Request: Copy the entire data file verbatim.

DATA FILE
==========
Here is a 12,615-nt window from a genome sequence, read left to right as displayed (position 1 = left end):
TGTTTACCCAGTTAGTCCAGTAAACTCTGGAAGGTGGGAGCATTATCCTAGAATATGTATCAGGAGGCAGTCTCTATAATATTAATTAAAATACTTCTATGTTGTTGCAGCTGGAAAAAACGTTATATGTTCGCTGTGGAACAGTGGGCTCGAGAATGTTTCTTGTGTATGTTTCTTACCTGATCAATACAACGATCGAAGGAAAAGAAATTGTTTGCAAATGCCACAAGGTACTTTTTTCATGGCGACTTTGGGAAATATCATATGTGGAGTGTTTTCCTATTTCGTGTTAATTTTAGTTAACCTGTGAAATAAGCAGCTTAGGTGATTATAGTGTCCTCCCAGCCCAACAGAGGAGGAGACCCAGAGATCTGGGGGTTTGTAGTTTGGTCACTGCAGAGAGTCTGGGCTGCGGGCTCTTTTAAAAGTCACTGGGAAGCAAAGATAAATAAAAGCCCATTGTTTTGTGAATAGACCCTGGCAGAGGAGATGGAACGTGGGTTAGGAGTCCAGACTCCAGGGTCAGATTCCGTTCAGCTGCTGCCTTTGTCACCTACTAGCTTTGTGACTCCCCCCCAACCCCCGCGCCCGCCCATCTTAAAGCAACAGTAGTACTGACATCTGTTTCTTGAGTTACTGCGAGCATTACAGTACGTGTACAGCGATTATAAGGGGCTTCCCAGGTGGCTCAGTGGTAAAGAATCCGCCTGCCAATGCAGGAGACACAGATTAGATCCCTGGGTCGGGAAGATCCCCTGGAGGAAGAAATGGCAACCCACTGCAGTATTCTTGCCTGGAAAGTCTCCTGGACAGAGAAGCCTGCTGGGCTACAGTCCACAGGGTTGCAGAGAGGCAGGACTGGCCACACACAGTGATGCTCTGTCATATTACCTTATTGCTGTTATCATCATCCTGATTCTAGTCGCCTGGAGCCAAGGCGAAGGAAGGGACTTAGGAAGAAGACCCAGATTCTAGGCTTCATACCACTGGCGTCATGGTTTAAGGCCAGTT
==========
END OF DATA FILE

Here is a 12,615-nt window from a genome sequence, read left to right as displayed (position 1 = left end):
TGTTTACCCAGTTAGTCCAGTAAACTCTGGAAGGTGGGAGCATTATCCTAGAATATGTATCAGGAGGCAGTCTCTATAATATTAATTAAAATACTTCTATGTTGTTGCAGCTGGAAAAAACGTTATATGTTCGCTGTGGAACAGTGGGCTCGAGAATGTTTCTTGTGTATGTTTCTTACCTGATCAATACAACGATCGAAGGAAAAGAAATTGTTTGCAAATGCCACAAGGTACTTTTTTCATGGCGACTTTGGGAAATATCATATGTGGAGTGTTTTCCTATTTCGTGTTAATTTTAGTTAACCTGTGAAATAAGCAGCTTAGGTGATTATAGTGTCCTCCCAGCCCAACAGAGGAGGAGACCCAGAGATCTGGGGGTTTGTAGTTTGGTCACTGCAGAGAGTCTGGGCTGCGGGCTCTTTTAAAAGTCACTGGGAAGCAAAGATAAATAAAAGCCCATTGTTTTGTGAATAGACCCTGGCAGAGGAGATGGAACGTGGGTTAGGAGTCCAGACTCCAGGGTCAGATTCCGTTCAGCTGCTGCCTTTGTCACCTACTAGCTTTGTGACTCCCCCCCAACCCCCGCGCCCGCCCATCTTAAAGCAACAGTAGTACTGACATCTGTTTCTTGAGTTACTGCGAGCATTACAGTACGTGTACAGCGATTATAAGGGGCTTCCCAGGTGGCTCAGTGGTAAAGAATCCGCCTGCCAATGCAGGAGACACAGATTAGATCCCTGGGTCGGGAAGATCCCCTGGAGGAAGAAATGGCAACCCACTGCAGTATTCTTGCCTGGAAAGTCTCCTGGACAGAGAAGCCTGCTGGGCTACAGTCCACAGGGTTGCAGAGAGGCAGGACTGGCCACACACAGTGATGCTCTGTCATATTACCTTATTGCTGTTATCATCATCCTGATTCTAGTCGCCTGGAGCCAAGGCGAAGGAAGGGACTTAGGAAGAAGACCCAGATTCTAGGCTTCATACCACTGGCGTCATGGTTTAAGGCCAGTT